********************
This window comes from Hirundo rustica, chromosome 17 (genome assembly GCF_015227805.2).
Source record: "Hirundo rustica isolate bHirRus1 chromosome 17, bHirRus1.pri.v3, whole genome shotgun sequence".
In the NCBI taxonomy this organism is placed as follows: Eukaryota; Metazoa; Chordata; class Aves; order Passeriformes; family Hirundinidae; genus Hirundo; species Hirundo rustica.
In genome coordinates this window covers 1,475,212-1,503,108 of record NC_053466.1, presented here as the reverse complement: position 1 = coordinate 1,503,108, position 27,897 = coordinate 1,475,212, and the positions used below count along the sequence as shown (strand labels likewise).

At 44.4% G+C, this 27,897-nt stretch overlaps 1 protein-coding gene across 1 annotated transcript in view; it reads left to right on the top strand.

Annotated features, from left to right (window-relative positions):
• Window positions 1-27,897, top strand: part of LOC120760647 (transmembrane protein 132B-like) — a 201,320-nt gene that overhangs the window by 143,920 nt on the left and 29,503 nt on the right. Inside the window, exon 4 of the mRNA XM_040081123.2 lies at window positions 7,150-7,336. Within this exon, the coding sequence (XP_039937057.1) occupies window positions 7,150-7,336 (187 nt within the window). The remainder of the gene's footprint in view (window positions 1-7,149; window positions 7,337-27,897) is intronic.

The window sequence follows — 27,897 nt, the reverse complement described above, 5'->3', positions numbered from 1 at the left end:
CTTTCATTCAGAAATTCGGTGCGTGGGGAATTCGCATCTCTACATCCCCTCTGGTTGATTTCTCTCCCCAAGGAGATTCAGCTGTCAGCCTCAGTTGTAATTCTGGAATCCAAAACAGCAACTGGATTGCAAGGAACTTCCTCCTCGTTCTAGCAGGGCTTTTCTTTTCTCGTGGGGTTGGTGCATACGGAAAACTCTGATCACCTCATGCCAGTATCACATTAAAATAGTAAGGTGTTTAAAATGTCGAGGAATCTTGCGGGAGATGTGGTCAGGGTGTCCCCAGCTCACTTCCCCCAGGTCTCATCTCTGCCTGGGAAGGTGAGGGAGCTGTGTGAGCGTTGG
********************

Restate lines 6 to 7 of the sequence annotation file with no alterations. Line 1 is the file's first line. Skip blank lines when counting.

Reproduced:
Annotated features, from left to right (window-relative positions):
• Window positions 1-27,897, top strand: part of LOC120760647 (transmembrane protein 132B-like) — a 201,320-nt gene that overhangs the window by 143,920 nt on the left and 29,503 nt on the right. Inside the window, exon 4 of the mRNA XM_040081123.2 lies at window positions 7,150-7,336. Within this exon, the coding sequence (XP_039937057.1) occupies window positions 7,150-7,336 (187 nt within the window). The remainder of the gene's footprint in view (window positions 1-7,149; window positions 7,337-27,897) is intronic.